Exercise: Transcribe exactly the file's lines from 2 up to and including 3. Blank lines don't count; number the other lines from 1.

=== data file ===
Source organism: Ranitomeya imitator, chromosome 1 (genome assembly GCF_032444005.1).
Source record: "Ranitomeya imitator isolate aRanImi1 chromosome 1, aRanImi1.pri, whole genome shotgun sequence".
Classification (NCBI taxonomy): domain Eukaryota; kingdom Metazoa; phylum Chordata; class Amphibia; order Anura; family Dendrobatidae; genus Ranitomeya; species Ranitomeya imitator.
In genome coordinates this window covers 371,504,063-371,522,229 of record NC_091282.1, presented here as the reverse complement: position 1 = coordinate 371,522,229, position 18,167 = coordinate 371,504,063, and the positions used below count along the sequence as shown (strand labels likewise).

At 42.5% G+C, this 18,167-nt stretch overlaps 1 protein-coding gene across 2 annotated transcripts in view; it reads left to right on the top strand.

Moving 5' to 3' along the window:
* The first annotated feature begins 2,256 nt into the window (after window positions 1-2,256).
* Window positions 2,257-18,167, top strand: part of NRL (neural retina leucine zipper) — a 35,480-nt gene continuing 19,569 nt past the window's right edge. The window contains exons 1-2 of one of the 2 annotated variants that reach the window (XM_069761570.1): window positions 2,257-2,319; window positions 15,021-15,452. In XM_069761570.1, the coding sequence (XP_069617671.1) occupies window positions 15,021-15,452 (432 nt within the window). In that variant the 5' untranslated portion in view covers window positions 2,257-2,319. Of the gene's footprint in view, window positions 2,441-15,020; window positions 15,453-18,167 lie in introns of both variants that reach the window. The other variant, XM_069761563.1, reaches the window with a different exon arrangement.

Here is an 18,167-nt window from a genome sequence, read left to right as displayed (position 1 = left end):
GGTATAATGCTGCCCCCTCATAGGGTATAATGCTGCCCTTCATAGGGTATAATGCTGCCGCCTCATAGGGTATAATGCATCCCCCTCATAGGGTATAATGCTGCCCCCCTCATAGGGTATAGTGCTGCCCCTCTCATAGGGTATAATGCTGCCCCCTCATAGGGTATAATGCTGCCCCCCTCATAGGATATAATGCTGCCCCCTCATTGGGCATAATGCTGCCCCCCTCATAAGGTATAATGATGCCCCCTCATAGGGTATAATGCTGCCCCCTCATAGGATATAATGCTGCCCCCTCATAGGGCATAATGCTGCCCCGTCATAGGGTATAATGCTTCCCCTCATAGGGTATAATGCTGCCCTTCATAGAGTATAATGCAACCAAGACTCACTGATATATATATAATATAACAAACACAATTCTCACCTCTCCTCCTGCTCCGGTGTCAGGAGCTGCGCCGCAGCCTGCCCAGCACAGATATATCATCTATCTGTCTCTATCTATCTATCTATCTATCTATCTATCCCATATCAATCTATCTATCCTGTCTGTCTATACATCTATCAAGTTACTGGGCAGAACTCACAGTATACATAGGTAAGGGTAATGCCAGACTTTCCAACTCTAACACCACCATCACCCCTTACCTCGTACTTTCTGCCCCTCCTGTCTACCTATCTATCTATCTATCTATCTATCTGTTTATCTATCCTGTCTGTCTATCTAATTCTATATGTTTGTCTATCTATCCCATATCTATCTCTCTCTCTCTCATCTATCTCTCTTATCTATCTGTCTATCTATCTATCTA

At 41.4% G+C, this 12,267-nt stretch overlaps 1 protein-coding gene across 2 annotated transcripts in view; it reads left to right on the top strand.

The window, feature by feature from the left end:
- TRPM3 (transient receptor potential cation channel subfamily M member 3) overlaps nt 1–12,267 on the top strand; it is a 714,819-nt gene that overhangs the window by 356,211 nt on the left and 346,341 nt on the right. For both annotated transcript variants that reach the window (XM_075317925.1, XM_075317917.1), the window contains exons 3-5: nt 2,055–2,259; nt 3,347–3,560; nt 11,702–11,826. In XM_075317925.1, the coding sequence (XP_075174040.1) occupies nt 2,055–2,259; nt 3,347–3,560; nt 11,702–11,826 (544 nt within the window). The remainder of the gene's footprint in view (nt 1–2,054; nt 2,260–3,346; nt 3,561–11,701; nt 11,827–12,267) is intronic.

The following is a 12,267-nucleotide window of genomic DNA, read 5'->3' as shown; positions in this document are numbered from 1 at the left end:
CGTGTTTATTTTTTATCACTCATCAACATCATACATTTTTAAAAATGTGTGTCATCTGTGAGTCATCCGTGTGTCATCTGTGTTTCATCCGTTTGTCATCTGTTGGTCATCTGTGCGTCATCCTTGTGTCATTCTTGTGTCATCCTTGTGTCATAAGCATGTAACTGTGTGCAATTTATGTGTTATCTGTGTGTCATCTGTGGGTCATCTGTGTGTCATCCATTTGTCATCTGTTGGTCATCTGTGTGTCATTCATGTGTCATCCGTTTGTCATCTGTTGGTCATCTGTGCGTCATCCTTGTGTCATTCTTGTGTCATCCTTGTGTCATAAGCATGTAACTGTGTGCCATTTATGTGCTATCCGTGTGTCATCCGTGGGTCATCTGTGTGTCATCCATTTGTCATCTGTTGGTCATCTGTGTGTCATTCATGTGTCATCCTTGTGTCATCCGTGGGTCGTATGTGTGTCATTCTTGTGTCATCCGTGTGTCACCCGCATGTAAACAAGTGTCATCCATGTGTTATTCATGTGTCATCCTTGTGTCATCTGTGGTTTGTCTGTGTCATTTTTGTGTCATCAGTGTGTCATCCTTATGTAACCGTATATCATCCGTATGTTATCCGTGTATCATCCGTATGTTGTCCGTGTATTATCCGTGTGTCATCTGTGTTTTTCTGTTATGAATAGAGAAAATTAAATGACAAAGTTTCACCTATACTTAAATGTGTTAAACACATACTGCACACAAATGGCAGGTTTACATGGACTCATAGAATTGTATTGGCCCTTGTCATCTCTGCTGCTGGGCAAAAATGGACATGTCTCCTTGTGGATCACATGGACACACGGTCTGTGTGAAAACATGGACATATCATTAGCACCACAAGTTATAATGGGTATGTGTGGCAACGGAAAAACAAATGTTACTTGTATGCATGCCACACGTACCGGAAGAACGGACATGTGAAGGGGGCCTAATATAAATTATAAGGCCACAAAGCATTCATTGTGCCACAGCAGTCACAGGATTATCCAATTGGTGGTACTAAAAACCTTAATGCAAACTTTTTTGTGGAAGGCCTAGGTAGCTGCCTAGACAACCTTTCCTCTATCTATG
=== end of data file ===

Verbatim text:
Source record: "Ranitomeya imitator isolate aRanImi1 chromosome 1, aRanImi1.pri, whole genome shotgun sequence".
Classification (NCBI taxonomy): domain Eukaryota; kingdom Metazoa; phylum Chordata; class Amphibia; order Anura; family Dendrobatidae; genus Ranitomeya; species Ranitomeya imitator.